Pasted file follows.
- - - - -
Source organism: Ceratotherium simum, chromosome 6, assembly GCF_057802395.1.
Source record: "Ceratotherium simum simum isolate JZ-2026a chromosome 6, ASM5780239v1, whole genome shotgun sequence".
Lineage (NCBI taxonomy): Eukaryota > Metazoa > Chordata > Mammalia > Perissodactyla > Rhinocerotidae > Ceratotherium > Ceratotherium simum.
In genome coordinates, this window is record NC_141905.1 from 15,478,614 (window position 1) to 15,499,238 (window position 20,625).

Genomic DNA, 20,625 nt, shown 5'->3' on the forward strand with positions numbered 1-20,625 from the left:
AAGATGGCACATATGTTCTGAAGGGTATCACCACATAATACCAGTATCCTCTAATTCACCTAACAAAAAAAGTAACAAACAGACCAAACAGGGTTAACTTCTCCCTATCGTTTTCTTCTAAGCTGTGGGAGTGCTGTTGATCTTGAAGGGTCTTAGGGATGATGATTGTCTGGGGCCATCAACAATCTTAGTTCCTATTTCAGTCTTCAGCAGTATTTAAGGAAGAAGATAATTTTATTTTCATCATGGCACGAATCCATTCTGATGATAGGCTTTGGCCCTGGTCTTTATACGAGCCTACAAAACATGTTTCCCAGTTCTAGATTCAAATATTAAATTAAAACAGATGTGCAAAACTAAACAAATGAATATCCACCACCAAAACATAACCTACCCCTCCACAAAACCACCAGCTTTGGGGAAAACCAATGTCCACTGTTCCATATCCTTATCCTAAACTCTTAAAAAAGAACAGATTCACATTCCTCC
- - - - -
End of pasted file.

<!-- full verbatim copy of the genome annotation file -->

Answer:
Source organism: Ceratotherium simum, chromosome 6, assembly GCF_057802395.1.
Source record: "Ceratotherium simum simum isolate JZ-2026a chromosome 6, ASM5780239v1, whole genome shotgun sequence".
Lineage (NCBI taxonomy): Eukaryota > Metazoa > Chordata > Mammalia > Perissodactyla > Rhinocerotidae > Ceratotherium > Ceratotherium simum.
In genome coordinates, this window is record NC_141905.1 from 15,478,614 (window position 1) to 15,499,238 (window position 20,625).

Genomic DNA, 20,625 nt, shown 5'->3' on the forward strand with positions numbered 1-20,625 from the left:
AAGATGGCACATATGTTCTGAAGGGTATCACCACATAATACCAGTATCCTCTAATTCACCTAACAAAAAAAGTAACAAACAGACCAAACAGGGTTAACTTCTCCCTATCGTTTTCTTCTAAGCTGTGGGAGTGCTGTTGATCTTGAAGGGTCTTAGGGATGATGATTGTCTGGGGCCATCAACAATCTTAGTTCCTATTTCAGTCTTCAGCAGTATTTAAGGAAGAAGATAATTTTATTTTCATCATGGCACGAATCCATTCTGATGATAGGCTTTGGCCCTGGTCTTTATACGAGCCTACAAAACATGTTTCCCAGTTCTAGATTCAAATATTAAATTAAAACAGATGTGCAAAACTAAACAAATGAATATCCACCACCAAAACATAACCTACCCCTCCACAAAACCACCAGCTTTGGGGAAAACCAATGTCCACTGTTCCATATCCTTATCCTAAACTCTTAAAAAAGAACAGATTCACATTCCTCC